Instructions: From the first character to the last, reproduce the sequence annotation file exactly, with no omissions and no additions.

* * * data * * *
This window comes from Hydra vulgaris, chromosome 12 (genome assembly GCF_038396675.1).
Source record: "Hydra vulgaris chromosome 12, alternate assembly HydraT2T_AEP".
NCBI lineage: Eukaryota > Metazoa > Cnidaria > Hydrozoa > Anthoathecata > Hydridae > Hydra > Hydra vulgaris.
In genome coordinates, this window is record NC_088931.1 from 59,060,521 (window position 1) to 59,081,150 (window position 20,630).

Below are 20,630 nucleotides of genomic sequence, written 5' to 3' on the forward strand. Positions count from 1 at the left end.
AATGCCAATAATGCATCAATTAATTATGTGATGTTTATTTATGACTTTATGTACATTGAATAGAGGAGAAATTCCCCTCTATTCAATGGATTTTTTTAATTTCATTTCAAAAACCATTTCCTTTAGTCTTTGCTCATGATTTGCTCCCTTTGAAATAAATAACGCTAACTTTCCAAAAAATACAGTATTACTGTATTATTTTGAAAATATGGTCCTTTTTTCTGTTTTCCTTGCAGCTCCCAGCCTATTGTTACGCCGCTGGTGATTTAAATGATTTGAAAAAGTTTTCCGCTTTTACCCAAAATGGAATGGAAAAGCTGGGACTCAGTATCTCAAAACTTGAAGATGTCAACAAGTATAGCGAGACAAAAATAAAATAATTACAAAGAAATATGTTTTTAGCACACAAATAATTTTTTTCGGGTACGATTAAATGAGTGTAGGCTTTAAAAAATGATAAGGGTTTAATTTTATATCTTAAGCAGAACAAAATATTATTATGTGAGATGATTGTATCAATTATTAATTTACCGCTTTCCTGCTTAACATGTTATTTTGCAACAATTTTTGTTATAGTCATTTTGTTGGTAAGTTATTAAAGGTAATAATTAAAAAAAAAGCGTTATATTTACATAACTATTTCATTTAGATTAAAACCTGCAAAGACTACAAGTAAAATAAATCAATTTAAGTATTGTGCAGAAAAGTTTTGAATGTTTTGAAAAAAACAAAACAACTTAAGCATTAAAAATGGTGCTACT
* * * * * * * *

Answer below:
This window comes from Hydra vulgaris, chromosome 12 (genome assembly GCF_038396675.1).
Source record: "Hydra vulgaris chromosome 12, alternate assembly HydraT2T_AEP".
NCBI lineage: Eukaryota > Metazoa > Cnidaria > Hydrozoa > Anthoathecata > Hydridae > Hydra > Hydra vulgaris.
In genome coordinates, this window is record NC_088931.1 from 59,060,521 (window position 1) to 59,081,150 (window position 20,630).

Below are 20,630 nucleotides of genomic sequence, written 5' to 3' on the forward strand. Positions count from 1 at the left end.
AATGCCAATAATGCATCAATTAATTATGTGATGTTTATTTATGACTTTATGTACATTGAATAGAGGAGAAATTCCCCTCTATTCAATGGATTTTTTTAATTTCATTTCAAAAACCATTTCCTTTAGTCTTTGCTCATGATTTGCTCCCTTTGAAATAAATAACGCTAACTTTCCAAAAAATACAGTATTACTGTATTATTTTGAAAATATGGTCCTTTTTTCTGTTTTCCTTGCAGCTCCCAGCCTATTGTTACGCCGCTGGTGATTTAAATGATTTGAAAAAGTTTTCCGCTTTTACCCAAAATGGAATGGAAAAGCTGGGACTCAGTATCTCAAAACTTGAAGATGTCAACAAGTATAGCGAGACAAAAATAAAATAATTACAAAGAAATATGTTTTTAGCACACAAATAATTTTTTTCGGGTACGATTAAATGAGTGTAGGCTTTAAAAAATGATAAGGGTTTAATTTTATATCTTAAGCAGAACAAAATATTATTATGTGAGATGATTGTATCAATTATTAATTTACCGCTTTCCTGCTTAACATGTTATTTTGCAACAATTTTTGTTATAGTCATTTTGTTGGTAAGTTATTAAAGGTAATAATTAAAAAAAAAGCGTTATATTTACATAACTATTTCATTTAGATTAAAACCTGCAAAGACTACAAGTAAAATAAATCAATTTAAGTATTGTGCAGAAAAGTTTTGAATGTTTTGAAAAAAACAAAACAACTTAAGCATTAAAAATGGTGCTACT